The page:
By Sharon Silver
Recently I asked a group of moms, “How do you get your child to listen to you?”
Some replied, “Give consequences till he listens,” and others, “Be willing to leave if she doesn’t listen.” Those things do work, but most of the time a parent has to add a reaction to the request in order for it to work.
Hanan Y. wants to know, “Seriously, how many times do you have to say, ‘Please stop,’ before you are pushed to the point of screaming at them?”
There are many ways to help parents increase listening. However, unless a parent is clear about the intent behind her wish to be heard, no tip will work for very long.
In order to be effective when you ask your child to listen to you, ask yourself what your goal is. Is your goal to be heard, or is it to be listened to? There is a difference.
When you want to be “heard,” your main focus is on producing words to express your feelings so “you feel heard.” When you want to be heard, you’re not really aware, and sometimes don’t care, how the other person is impacted by what you’re saying. In other words, when you want to be “heard,” you are focused on you.
When your goal is to get someone to do as you ask, or to “listen” to you, you unconsciously look for clues to tell you if your message is getting through. In other words, your focus is on the other person.
Here are four tips to increase listening. (This works well when used with adults, too.)
1. Give your child time to switch focus.
When a person is deeply focused and concentrating on what they’re doing, whether it’s playing, crying, whining, fixing the car, reading, or making dinner, they aren’t able to immediately listen to you.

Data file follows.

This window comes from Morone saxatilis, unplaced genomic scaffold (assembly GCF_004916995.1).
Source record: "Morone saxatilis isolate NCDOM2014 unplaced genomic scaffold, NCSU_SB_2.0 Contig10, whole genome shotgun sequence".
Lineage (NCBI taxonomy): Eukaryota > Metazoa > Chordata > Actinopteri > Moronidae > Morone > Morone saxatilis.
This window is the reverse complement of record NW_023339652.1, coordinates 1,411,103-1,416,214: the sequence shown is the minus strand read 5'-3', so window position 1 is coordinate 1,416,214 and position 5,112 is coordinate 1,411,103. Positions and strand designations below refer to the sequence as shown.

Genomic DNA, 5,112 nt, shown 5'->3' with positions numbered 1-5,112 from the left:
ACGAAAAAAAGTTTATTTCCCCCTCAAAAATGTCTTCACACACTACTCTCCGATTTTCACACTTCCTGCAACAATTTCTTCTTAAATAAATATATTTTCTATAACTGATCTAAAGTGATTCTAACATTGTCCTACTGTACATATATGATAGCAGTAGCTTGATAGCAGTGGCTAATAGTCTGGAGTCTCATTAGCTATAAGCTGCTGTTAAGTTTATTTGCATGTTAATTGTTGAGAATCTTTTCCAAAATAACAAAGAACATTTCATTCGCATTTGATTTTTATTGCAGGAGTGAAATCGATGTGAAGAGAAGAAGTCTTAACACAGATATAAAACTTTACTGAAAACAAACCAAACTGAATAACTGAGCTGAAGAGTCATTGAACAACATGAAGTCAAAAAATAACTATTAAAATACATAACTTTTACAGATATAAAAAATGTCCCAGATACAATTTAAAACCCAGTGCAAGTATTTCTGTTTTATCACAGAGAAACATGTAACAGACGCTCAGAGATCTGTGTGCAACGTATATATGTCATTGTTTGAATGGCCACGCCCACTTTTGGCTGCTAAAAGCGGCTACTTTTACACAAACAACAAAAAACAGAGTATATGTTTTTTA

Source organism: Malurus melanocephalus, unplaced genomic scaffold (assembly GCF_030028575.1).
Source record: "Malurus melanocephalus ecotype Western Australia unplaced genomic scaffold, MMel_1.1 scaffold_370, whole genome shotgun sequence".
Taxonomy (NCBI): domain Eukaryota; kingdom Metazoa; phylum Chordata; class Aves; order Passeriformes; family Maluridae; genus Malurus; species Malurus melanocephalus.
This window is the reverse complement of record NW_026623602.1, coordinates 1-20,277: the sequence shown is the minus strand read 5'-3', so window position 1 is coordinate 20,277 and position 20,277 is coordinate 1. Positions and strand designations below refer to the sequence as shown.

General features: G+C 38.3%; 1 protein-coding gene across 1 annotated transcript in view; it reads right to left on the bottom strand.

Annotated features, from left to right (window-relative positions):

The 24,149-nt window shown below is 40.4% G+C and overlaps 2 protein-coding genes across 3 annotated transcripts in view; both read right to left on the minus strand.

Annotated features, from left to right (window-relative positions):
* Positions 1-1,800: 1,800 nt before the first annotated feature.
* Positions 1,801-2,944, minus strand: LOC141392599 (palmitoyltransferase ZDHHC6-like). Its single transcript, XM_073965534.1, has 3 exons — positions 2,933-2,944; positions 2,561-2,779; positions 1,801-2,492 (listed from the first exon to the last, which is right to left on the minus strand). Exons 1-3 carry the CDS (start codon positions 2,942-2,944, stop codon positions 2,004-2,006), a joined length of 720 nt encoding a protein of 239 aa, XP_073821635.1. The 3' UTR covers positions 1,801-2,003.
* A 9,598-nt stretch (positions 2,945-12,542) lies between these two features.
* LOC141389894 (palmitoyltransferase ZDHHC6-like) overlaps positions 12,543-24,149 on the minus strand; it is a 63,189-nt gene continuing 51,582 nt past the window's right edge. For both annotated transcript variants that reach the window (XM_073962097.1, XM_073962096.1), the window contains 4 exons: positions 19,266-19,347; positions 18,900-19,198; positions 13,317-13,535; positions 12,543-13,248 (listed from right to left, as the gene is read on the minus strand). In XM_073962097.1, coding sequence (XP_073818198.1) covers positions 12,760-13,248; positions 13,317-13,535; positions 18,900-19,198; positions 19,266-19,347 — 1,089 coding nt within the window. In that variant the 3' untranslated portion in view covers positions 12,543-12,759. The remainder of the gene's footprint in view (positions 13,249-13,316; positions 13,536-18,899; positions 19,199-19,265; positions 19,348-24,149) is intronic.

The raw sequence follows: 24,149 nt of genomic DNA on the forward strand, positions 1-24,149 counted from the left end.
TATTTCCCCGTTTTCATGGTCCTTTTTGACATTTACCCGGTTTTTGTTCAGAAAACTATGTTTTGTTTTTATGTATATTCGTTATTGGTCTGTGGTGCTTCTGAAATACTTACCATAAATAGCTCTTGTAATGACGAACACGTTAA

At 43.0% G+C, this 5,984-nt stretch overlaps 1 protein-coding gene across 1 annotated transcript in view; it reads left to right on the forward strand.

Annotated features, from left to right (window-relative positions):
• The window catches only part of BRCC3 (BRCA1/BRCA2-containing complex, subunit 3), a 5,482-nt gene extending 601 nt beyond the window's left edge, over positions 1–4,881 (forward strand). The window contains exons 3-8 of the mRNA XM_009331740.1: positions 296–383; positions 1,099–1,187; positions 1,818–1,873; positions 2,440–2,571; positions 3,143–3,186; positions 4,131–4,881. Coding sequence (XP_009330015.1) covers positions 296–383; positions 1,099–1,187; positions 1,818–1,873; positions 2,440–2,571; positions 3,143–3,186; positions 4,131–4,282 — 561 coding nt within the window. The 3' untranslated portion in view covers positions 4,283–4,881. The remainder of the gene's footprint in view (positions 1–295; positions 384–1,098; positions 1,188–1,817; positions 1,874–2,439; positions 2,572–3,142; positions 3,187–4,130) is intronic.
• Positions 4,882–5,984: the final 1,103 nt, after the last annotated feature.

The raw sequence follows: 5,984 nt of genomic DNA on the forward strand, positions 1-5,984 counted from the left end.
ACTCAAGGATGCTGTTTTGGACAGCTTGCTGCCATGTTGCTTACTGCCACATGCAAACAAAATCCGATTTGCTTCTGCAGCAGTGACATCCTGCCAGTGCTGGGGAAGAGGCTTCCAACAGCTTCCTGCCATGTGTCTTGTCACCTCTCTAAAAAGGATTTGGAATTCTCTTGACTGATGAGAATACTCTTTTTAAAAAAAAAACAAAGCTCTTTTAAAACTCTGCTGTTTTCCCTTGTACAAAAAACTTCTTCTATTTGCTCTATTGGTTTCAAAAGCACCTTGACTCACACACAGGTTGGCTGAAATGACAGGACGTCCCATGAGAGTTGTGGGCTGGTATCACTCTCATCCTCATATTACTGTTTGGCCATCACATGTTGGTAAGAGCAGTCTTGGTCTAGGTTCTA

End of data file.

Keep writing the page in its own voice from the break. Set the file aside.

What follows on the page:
DO observe what the other person is doing before speaking. Adults and children need a moment or two to switch from one side of the brain to the other so they can give you their undivided attention. Waiting a moment before speaking also teaches your child how you’d like them to interrupt you, too.
What if it’s an emergency? When your habit is to wait before speaking or respectfully ask, “Is now a good time?” then if you ever really need their full attention during an emergency, the alarming and jarring sound of your voice causes them to listen immediately since it’s so different than the norm.
2. Don’t talk over a crying child.
Talking over a crying child to insist that they stop crying is not only fruitless, it also sends the silent message, “What I’m saying is more important than your feelings.”
DO try waiting silently until the crying slows just a bit before you speak.
3. Talk slowly, with pauses.
When a parent’s words/requests are delivered with rapid intensity most children will unconsciously retreat behind the “I’m not listening barrier” to protect themselves from the onslaught.
DO try to be mindful not to emotionally overload the other person/child. Make sure you give them a moment or two to digest what you’ve just said before you move on to the next point.
4. Watch and adjust body language.
Paying attention to your child’s body language is a good way to see if what you’re saying is getting through to them. If you’re not getting through, don’t blame them or make them self-conscious by calling their attention to what their body is doing. Instead, adjust what you are doing.
DO make eye contact, do reach out and touch them lightly on the shoulder to create a connection, do get down to their eye level, not in their face, and do modulate your voice so your words are warm and accepting vs. cold and accusing.
Being mindful of how your words impact someone places you in partnership with them and increases the possibility of listening, whether you’re speaking to an adult or a child.
This article was originally published at PopSugar. Reprinted with permission from the author.